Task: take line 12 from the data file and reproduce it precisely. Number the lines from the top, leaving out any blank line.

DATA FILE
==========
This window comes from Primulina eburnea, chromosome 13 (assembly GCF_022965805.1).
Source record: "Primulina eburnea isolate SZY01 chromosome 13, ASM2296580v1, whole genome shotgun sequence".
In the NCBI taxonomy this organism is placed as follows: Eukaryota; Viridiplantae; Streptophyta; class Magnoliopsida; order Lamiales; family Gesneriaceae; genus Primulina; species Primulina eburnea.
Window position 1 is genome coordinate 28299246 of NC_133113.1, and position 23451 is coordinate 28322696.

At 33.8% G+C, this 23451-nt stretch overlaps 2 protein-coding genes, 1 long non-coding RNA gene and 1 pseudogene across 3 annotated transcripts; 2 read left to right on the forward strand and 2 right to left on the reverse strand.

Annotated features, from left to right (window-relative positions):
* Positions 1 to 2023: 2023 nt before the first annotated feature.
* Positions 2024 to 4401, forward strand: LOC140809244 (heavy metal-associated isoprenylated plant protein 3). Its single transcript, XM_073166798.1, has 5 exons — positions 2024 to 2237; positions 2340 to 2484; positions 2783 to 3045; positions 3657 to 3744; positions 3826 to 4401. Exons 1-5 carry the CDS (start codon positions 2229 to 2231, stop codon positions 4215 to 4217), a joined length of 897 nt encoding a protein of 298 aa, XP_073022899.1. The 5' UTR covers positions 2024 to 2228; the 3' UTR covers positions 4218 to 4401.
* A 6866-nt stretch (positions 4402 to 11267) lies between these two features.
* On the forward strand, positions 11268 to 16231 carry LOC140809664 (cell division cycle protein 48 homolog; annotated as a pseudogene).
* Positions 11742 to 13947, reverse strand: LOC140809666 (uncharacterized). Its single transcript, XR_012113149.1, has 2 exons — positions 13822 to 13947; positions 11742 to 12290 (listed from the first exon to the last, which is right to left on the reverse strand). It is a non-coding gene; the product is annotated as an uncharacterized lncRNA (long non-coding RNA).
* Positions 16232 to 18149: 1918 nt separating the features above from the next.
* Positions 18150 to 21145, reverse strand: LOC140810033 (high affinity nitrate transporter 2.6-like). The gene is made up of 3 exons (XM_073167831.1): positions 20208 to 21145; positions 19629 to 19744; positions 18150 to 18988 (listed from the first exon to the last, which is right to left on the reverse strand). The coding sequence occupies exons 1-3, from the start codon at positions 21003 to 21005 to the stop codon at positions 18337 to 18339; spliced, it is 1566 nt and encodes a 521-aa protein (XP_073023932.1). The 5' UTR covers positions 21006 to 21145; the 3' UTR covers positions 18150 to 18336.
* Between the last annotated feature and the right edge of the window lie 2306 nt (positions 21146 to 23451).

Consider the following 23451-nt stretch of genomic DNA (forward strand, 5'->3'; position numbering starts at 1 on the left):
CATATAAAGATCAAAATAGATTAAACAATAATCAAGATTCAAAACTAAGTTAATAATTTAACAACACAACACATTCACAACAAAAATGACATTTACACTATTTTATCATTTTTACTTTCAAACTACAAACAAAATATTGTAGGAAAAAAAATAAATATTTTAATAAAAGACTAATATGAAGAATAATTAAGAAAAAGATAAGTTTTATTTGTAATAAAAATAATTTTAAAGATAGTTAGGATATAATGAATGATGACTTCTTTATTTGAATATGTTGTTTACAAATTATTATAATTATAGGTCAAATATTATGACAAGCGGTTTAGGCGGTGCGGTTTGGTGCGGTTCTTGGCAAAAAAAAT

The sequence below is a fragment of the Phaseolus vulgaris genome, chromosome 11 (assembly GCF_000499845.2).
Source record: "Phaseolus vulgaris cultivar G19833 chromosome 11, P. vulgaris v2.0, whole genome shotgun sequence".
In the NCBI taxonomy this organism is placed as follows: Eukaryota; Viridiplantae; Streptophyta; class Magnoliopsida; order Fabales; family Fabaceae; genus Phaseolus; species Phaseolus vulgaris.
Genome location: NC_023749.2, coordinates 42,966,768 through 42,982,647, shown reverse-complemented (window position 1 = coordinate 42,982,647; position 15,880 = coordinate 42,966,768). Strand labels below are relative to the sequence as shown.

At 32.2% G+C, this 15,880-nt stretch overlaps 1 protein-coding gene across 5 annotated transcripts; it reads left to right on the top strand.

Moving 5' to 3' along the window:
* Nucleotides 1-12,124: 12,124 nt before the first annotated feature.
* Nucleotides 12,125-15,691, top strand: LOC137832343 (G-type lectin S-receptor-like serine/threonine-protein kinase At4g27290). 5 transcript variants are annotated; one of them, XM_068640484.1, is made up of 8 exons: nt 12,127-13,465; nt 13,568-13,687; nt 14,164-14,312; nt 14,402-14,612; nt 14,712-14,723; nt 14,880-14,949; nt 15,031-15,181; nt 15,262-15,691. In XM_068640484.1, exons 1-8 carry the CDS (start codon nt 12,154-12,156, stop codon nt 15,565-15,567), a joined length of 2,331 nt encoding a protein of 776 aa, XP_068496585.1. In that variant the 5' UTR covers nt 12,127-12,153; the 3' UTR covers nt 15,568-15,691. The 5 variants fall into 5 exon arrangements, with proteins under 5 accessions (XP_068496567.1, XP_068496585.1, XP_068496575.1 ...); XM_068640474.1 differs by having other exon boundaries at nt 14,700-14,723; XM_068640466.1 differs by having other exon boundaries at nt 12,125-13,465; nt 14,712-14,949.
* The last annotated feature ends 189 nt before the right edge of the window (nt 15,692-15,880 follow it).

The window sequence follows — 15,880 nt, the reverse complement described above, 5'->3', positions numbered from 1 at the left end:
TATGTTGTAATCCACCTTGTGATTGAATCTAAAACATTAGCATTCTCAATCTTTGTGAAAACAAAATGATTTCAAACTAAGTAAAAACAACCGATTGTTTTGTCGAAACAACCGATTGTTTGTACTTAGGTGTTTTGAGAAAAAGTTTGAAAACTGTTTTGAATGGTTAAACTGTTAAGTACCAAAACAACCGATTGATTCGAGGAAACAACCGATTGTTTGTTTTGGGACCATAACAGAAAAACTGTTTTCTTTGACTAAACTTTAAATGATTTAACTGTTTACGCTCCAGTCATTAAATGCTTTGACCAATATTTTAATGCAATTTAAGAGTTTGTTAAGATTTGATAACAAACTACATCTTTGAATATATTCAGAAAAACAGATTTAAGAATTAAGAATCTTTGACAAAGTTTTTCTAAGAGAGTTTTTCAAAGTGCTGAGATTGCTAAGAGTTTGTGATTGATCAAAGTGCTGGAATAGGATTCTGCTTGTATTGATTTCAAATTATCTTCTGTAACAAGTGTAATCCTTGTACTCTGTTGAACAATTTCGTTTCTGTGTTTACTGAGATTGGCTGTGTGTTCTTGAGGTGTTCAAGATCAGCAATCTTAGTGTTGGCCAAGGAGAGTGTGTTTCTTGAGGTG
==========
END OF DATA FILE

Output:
* Positions 16232 to 18149: 1918 nt separating the features above from the next.